The similarities are striking between smartphones and Tesla. They're expensive and novel products, but people who previously never paid $650 for a phone are doing so, and are replacing that purchase frequently. They go through small but important iterations, both through hardware and software. Some people must always have the latest version (P85D folk who used to have P85+), while some will still be rocking an S40 for a decade without an issue.

    I think a lot of people, even those in the pro Tesla crowd, are not prepared for an equally transformative effect on our society within a short period of time that will happen due to Tesla. It's not just about EVs, it's about how the concept of an automobile is going to barely be recognizable in a decade, and current Tesla owners are getting the first taste of what's to come. I wouldn't be surprised if, just like the smartphone revolution, we see only a small few manufacturers adapt fast enough while the rest become as unimportant as Blackberry.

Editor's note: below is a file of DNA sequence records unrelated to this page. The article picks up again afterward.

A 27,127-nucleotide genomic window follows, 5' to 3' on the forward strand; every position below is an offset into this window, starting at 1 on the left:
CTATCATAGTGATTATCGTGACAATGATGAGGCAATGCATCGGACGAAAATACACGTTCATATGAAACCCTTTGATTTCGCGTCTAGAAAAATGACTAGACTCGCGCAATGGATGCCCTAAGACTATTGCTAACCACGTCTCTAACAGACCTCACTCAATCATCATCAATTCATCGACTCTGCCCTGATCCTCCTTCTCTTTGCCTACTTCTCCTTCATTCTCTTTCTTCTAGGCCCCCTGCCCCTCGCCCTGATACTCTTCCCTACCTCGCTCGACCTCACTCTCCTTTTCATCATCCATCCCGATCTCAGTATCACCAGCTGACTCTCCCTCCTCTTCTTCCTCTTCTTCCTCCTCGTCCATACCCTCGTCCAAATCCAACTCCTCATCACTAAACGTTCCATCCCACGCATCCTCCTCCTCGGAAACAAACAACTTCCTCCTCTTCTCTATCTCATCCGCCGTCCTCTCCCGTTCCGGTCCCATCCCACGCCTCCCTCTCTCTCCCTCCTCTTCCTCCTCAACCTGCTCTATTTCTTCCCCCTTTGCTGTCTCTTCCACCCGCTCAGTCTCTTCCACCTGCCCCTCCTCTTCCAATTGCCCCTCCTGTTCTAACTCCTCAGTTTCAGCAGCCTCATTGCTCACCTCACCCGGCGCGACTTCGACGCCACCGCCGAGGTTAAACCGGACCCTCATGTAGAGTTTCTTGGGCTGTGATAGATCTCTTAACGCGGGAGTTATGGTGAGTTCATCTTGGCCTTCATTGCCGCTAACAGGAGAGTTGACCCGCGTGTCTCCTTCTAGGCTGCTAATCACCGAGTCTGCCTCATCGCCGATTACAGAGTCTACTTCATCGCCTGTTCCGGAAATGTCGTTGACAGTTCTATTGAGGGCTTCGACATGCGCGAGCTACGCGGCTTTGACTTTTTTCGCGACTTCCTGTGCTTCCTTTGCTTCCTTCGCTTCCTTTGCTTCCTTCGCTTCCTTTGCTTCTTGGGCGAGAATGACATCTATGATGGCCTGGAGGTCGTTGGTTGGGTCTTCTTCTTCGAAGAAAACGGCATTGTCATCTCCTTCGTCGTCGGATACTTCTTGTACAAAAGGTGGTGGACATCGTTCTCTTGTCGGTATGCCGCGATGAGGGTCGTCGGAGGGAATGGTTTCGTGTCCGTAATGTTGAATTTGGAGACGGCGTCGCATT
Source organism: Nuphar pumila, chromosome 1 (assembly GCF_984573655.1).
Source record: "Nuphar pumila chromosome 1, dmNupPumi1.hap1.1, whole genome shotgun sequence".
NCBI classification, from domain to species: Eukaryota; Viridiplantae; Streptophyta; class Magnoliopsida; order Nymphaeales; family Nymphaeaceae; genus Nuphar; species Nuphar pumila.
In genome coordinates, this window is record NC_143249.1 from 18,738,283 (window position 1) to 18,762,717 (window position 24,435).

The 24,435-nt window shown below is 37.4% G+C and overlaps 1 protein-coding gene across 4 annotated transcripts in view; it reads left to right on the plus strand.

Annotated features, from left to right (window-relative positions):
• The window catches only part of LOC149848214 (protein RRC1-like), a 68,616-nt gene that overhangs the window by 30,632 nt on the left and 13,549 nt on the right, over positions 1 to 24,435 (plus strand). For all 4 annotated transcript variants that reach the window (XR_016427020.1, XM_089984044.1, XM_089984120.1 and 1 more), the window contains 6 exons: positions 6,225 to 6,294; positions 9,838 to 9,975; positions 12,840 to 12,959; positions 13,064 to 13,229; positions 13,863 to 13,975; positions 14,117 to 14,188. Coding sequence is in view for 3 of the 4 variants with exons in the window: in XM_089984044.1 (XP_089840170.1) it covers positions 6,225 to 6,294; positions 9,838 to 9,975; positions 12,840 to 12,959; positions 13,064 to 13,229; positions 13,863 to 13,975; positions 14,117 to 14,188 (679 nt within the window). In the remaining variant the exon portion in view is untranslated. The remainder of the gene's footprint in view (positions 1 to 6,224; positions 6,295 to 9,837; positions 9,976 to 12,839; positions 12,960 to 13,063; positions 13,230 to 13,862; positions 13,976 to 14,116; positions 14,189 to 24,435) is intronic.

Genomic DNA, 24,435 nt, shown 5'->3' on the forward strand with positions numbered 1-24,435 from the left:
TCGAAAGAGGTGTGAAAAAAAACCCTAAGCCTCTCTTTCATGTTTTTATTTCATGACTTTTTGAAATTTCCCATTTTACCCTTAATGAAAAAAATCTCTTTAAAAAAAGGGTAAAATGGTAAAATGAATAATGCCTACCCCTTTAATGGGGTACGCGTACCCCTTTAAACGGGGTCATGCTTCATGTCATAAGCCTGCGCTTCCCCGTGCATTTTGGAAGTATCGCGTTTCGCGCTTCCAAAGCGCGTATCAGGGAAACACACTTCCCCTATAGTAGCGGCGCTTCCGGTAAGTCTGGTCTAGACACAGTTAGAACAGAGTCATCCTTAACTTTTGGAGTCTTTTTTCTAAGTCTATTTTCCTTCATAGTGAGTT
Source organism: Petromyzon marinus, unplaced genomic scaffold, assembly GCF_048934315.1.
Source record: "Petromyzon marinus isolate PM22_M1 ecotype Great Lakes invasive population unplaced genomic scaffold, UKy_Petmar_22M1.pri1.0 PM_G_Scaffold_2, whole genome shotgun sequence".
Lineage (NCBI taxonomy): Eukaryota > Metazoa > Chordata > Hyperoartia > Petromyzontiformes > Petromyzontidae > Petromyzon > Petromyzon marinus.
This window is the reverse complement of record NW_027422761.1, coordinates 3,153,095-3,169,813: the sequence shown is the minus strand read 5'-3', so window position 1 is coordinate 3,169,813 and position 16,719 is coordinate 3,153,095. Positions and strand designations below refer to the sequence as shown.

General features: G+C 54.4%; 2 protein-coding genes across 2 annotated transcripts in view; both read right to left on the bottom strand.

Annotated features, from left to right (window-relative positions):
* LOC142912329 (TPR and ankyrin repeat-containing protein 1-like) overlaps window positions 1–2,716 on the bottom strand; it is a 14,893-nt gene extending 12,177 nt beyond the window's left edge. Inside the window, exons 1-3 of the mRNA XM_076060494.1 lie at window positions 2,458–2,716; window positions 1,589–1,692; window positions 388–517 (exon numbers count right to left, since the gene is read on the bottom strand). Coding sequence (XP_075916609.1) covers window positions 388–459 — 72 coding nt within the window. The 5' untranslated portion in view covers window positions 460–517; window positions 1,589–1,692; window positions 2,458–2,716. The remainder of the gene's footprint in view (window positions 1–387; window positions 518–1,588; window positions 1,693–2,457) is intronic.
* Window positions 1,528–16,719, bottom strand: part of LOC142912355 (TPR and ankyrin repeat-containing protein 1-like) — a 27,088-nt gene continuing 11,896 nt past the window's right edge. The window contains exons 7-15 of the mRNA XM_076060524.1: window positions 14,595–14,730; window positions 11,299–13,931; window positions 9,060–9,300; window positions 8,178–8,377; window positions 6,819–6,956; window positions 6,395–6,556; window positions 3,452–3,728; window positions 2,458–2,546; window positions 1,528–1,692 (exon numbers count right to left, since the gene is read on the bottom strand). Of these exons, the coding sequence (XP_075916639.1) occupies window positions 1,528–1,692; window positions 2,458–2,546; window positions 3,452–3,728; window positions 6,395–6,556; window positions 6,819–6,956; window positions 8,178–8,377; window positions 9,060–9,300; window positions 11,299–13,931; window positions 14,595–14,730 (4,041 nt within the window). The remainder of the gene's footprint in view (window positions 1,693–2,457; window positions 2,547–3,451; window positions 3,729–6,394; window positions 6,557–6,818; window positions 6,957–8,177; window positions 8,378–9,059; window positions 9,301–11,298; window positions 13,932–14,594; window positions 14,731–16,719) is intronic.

14. daniel Ox9EFD

    daniel Ox9EFD Member

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    This is not about dissing Tesla. I'm saying that for the Camry buyer with only ~$25k to spend on a car, and you need a model at least as cheap, with range long enough that you don't even need to think about it - and that means you can charge once every few days without a home charger/parking spot, I'd say at least 300 mi, assuming you drive 60 mi a day, and charge mostly on weekends.
    This is what you need to *match* the expectations of such a demographic. Then you might have connectivity, nice performance to win them over.

    It's not unimaginable that you could make such a EV in around 10 years. Solid state batteries such as the one Sakti3 is developing could be on market by then.
    So we're talking $100/kWh, 1,143 Watt-hours per liter. That is around one third the cost of today's Tesla battery pack with twice the energy density. It's just about right.
     
  15. CHG-ON

    CHG-ON Still in love after all these miles

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    Camry? NFW!

    Range? I am completely happy with my 250 range (realistically with my P85+) I am completely happy.